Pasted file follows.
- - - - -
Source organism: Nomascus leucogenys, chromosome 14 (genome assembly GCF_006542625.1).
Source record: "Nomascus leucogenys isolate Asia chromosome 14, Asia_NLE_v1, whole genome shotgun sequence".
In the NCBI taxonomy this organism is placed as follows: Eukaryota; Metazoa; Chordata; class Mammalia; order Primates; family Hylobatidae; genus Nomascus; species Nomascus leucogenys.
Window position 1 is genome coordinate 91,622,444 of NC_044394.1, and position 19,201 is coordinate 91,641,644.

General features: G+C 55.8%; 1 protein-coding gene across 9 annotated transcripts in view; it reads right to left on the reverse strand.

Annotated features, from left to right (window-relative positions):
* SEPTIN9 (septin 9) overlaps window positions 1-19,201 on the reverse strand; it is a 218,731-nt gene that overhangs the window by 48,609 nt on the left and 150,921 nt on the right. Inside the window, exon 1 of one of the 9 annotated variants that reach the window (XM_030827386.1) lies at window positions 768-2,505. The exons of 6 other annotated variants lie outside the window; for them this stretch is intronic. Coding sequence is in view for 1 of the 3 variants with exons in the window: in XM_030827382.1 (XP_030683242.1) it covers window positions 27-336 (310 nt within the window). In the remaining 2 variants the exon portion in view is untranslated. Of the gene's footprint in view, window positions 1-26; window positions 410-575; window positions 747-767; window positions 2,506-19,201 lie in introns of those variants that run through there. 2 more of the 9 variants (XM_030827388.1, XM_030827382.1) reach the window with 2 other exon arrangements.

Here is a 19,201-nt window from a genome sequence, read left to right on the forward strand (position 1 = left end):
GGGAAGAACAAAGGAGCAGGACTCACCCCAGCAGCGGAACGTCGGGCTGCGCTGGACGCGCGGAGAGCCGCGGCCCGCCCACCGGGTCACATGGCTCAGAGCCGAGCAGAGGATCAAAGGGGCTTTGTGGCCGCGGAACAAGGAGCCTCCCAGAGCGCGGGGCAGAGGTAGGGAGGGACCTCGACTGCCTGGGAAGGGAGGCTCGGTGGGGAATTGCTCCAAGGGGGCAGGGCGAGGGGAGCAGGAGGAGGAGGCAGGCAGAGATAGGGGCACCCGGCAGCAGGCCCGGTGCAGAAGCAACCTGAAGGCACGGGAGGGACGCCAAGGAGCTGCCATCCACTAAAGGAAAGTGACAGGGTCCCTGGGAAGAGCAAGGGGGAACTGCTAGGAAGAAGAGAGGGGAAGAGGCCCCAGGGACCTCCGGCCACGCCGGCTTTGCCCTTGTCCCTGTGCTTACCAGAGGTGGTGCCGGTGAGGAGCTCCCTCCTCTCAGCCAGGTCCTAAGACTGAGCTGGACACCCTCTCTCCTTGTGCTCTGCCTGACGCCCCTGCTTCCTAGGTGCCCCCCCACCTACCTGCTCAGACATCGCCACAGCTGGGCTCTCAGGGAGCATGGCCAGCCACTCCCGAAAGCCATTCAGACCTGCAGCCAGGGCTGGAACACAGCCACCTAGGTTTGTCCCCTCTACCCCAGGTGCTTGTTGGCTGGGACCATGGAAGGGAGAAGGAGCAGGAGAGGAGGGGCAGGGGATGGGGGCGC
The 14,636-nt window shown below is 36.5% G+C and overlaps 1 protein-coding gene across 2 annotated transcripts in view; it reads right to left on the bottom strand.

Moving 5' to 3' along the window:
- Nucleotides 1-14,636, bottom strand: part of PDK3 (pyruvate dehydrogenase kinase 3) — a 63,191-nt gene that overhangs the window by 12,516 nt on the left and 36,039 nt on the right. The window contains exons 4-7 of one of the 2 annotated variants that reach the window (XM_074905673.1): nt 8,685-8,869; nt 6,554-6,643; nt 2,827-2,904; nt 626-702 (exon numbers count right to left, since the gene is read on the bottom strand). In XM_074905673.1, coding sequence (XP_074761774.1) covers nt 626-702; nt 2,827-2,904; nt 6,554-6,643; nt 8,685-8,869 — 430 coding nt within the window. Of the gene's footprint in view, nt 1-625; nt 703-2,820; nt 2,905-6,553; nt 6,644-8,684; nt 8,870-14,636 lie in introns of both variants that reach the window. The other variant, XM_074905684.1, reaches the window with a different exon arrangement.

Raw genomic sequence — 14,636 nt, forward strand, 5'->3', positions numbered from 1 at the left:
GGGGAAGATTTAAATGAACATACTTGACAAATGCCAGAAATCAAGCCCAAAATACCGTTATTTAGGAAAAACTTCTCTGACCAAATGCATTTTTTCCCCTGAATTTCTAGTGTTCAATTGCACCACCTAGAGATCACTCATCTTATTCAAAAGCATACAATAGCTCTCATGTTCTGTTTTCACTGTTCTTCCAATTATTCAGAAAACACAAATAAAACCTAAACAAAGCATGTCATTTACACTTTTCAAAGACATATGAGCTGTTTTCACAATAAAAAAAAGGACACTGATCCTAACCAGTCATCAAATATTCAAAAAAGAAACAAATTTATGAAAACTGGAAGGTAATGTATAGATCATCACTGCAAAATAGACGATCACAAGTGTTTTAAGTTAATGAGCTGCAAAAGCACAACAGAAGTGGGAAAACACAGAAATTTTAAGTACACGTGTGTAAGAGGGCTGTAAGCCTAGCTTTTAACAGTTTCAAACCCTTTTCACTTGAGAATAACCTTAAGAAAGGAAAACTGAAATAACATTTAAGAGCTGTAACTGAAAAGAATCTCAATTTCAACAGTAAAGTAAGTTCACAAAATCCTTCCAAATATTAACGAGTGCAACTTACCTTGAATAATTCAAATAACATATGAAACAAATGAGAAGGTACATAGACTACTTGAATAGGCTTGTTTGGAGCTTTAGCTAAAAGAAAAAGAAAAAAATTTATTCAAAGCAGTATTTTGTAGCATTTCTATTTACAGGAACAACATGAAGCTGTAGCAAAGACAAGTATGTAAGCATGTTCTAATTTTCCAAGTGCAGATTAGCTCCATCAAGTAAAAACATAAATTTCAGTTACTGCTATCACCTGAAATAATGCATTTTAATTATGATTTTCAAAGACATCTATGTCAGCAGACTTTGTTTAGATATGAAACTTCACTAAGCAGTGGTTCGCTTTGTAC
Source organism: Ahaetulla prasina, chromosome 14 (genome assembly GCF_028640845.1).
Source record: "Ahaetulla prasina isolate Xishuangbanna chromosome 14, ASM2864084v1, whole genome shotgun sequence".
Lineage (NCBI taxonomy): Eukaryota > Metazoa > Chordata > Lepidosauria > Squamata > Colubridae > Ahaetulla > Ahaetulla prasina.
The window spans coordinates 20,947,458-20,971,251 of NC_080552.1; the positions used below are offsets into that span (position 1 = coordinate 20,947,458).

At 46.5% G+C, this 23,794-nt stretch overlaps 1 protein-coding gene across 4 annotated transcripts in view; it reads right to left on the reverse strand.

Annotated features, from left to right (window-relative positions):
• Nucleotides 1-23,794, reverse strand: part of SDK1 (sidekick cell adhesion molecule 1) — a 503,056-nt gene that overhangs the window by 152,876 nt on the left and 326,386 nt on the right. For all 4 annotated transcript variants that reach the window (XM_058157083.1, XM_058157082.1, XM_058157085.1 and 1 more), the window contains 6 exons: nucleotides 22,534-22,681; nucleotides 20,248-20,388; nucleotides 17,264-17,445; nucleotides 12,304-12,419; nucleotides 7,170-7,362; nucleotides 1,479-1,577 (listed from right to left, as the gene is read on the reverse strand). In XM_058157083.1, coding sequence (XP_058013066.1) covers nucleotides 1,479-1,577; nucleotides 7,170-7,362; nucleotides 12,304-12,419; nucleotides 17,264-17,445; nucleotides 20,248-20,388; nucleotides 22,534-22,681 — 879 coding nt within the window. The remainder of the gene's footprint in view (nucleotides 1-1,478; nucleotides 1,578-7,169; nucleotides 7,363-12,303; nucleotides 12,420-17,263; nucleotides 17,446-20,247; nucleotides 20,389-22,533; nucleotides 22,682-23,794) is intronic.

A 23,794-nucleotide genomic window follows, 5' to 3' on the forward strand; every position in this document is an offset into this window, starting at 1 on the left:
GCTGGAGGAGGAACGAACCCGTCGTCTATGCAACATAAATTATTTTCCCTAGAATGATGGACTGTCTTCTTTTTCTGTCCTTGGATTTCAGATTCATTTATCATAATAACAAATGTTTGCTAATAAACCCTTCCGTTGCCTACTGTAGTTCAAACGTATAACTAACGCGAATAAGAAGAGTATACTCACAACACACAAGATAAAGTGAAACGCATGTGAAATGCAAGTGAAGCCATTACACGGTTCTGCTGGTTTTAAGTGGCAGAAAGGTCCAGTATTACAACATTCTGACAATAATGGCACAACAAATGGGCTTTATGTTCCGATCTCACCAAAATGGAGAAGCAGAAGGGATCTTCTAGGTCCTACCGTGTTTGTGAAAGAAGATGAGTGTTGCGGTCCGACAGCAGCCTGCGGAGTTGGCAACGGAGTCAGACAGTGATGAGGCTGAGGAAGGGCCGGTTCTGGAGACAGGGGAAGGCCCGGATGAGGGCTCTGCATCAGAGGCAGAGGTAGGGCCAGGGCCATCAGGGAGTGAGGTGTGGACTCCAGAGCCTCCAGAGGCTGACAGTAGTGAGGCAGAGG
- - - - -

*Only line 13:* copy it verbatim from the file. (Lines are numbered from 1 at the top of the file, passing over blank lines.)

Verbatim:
Raw genomic sequence — 14,636 nt, forward strand, 5'->3', positions numbered from 1 at the left: